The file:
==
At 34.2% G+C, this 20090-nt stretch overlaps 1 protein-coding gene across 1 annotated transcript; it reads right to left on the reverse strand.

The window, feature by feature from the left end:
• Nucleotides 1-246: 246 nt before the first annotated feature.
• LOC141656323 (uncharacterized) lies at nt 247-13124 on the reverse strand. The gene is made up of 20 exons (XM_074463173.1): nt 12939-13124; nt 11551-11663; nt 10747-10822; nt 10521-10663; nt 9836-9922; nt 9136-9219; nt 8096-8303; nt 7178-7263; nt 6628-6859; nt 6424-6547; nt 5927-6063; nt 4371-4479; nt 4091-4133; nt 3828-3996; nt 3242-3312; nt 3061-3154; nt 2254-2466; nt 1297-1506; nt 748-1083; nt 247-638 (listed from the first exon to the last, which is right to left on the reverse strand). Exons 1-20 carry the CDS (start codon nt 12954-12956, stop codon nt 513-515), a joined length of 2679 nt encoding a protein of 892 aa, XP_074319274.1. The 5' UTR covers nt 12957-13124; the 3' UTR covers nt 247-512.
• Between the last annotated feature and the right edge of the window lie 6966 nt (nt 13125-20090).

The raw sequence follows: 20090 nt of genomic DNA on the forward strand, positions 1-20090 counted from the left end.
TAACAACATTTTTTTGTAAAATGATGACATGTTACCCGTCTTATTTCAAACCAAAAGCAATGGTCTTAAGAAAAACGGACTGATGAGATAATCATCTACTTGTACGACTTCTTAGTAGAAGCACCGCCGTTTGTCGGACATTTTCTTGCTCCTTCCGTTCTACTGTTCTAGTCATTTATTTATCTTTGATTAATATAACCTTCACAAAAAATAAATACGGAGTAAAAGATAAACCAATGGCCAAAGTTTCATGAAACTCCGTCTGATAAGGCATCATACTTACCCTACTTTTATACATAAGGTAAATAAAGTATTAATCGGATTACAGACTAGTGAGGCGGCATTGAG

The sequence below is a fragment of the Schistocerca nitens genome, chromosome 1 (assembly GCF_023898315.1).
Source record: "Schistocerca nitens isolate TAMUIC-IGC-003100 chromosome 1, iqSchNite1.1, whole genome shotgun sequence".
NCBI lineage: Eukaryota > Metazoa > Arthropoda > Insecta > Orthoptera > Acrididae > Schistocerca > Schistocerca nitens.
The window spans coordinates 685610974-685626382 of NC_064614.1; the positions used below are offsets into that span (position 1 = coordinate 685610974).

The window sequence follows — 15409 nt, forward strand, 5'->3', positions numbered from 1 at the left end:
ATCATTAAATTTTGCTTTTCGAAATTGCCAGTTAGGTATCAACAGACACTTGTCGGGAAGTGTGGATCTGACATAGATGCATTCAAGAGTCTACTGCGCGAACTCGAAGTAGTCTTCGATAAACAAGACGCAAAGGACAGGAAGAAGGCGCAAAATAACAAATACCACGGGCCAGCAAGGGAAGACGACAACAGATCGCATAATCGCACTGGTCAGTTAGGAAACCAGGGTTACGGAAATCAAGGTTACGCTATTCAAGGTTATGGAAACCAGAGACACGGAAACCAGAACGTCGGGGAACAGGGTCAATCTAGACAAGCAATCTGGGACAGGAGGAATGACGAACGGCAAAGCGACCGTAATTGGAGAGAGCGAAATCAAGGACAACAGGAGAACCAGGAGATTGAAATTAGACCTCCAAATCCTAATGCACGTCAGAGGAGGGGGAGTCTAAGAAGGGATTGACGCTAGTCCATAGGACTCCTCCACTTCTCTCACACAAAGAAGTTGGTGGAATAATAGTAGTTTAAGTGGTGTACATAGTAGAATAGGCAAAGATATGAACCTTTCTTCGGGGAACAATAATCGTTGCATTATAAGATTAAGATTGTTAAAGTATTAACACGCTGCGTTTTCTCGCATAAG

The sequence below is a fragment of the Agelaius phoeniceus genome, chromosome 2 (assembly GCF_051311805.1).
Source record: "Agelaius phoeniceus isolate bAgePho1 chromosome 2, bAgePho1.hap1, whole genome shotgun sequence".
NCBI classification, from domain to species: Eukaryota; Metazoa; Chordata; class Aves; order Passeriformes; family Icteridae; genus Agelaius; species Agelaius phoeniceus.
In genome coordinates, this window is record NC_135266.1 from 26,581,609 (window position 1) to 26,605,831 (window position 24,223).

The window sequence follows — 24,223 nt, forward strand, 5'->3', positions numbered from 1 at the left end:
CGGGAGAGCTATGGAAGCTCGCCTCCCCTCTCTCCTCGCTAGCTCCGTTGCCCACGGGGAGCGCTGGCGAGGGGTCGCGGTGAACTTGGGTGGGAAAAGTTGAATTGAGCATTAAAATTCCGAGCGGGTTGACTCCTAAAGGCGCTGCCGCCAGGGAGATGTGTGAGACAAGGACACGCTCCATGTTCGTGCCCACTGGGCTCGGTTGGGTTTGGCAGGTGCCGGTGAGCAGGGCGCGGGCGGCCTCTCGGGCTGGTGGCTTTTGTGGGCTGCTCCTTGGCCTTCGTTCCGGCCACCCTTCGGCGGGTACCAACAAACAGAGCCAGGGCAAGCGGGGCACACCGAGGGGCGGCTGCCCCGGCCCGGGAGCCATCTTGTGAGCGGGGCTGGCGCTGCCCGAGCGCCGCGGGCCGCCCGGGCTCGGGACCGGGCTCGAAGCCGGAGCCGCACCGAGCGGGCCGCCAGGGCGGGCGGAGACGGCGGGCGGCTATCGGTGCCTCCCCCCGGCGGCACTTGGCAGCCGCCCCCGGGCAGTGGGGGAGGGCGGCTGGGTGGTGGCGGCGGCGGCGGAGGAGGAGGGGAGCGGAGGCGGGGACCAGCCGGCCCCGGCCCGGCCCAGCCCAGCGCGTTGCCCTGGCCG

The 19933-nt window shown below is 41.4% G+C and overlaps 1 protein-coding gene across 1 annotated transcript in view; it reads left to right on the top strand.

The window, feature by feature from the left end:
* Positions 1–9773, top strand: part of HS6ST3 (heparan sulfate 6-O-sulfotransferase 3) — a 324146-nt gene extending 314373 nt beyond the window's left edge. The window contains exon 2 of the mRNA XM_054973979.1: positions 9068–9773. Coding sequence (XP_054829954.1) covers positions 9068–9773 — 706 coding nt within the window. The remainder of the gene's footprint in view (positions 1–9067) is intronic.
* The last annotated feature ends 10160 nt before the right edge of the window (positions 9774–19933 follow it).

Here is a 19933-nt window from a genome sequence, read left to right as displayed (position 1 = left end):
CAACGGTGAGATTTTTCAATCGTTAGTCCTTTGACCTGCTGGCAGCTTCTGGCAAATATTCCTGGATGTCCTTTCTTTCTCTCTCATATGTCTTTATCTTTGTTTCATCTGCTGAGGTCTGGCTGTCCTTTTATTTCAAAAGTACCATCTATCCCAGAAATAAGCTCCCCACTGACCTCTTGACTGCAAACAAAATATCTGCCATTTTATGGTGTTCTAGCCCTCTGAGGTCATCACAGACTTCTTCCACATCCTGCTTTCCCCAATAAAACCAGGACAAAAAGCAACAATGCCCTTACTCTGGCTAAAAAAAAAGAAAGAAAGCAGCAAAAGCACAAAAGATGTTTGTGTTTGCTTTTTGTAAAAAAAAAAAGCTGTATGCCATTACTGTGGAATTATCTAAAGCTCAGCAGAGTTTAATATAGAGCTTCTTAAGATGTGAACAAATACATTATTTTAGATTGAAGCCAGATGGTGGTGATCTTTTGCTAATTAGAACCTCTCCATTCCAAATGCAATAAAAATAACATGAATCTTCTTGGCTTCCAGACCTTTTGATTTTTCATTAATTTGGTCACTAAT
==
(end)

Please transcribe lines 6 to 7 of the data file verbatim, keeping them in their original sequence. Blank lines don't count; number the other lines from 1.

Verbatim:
The raw sequence follows: 20090 nt of genomic DNA on the forward strand, positions 1-20090 counted from the left end.
TAACAACATTTTTTTGTAAAATGATGACATGTTACCCGTCTTATTTCAAACCAAAAGCAATGGTCTTAAGAAAAACGGACTGATGAGATAATCATCTACTTGTACGACTTCTTAGTAGAAGCACCGCCGTTTGTCGGACATTTTCTTGCTCCTTCCGTTCTACTGTTCTAGTCATTTATTTATCTTTGATTAATATAACCTTCACAAAAAATAAATACGGAGTAAAAGATAAACCAATGGCCAAAGTTTCATGAAACTCCGTCTGATAAGGCATCATACTTACCCTACTTTTATACATAAGGTAAATAAAGTATTAATCGGATTACAGACTAGTGAGGCGGCATTGAG